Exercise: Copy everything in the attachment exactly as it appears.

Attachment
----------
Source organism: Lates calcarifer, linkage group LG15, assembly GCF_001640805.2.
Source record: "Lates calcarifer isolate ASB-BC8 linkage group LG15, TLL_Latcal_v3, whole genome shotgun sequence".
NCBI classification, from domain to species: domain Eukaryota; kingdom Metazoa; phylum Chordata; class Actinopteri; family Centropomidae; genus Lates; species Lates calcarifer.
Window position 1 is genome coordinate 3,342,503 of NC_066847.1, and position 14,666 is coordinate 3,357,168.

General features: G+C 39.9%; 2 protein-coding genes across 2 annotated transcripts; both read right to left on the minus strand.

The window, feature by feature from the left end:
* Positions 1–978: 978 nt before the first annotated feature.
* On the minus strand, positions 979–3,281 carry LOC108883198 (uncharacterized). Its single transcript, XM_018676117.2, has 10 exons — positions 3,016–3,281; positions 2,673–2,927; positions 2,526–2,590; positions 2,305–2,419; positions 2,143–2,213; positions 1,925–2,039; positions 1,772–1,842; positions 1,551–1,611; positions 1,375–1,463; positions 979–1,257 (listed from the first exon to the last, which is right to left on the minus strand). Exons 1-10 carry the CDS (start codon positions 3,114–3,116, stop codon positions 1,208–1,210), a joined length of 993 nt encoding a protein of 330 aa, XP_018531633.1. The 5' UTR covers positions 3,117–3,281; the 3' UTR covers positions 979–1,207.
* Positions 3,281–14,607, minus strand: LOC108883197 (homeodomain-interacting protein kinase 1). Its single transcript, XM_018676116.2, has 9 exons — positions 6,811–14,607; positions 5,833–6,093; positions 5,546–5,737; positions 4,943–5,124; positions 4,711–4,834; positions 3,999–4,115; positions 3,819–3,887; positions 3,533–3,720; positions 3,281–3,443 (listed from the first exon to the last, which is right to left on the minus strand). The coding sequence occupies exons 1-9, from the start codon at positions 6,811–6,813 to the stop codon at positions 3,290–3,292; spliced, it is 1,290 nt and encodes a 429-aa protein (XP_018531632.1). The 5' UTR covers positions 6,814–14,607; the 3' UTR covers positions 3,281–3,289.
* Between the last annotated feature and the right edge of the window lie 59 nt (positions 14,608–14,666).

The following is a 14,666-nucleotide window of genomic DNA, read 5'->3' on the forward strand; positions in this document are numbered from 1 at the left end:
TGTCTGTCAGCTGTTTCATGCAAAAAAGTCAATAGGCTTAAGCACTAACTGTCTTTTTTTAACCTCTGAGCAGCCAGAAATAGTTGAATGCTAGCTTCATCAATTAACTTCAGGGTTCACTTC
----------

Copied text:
Source organism: Lates calcarifer, linkage group LG15, assembly GCF_001640805.2.
Source record: "Lates calcarifer isolate ASB-BC8 linkage group LG15, TLL_Latcal_v3, whole genome shotgun sequence".
NCBI classification, from domain to species: domain Eukaryota; kingdom Metazoa; phylum Chordata; class Actinopteri; family Centropomidae; genus Lates; species Lates calcarifer.
Window position 1 is genome coordinate 3,342,503 of NC_066847.1, and position 14,666 is coordinate 3,357,168.

General features: G+C 39.9%; 2 protein-coding genes across 2 annotated transcripts; both read right to left on the minus strand.

The window, feature by feature from the left end:
* Positions 1–978: 978 nt before the first annotated feature.
* On the minus strand, positions 979–3,281 carry LOC108883198 (uncharacterized). Its single transcript, XM_018676117.2, has 10 exons — positions 3,016–3,281; positions 2,673–2,927; positions 2,526–2,590; positions 2,305–2,419; positions 2,143–2,213; positions 1,925–2,039; positions 1,772–1,842; positions 1,551–1,611; positions 1,375–1,463; positions 979–1,257 (listed from the first exon to the last, which is right to left on the minus strand). Exons 1-10 carry the CDS (start codon positions 3,114–3,116, stop codon positions 1,208–1,210), a joined length of 993 nt encoding a protein of 330 aa, XP_018531633.1. The 5' UTR covers positions 3,117–3,281; the 3' UTR covers positions 979–1,207.
* Positions 3,281–14,607, minus strand: LOC108883197 (homeodomain-interacting protein kinase 1). Its single transcript, XM_018676116.2, has 9 exons — positions 6,811–14,607; positions 5,833–6,093; positions 5,546–5,737; positions 4,943–5,124; positions 4,711–4,834; positions 3,999–4,115; positions 3,819–3,887; positions 3,533–3,720; positions 3,281–3,443 (listed from the first exon to the last, which is right to left on the minus strand). The coding sequence occupies exons 1-9, from the start codon at positions 6,811–6,813 to the stop codon at positions 3,290–3,292; spliced, it is 1,290 nt and encodes a 429-aa protein (XP_018531632.1). The 5' UTR covers positions 6,814–14,607; the 3' UTR covers positions 3,281–3,289.
* Between the last annotated feature and the right edge of the window lie 59 nt (positions 14,608–14,666).

The following is a 14,666-nucleotide window of genomic DNA, read 5'->3' on the forward strand; positions in this document are numbered from 1 at the left end:
TGTCTGTCAGCTGTTTCATGCAAAAAAGTCAATAGGCTTAAGCACTAACTGTCTTTTTTTAACCTCTGAGCAGCCAGAAATAGTTGAATGCTAGCTTCATCAATTAACTTCAGGGTTCACTTC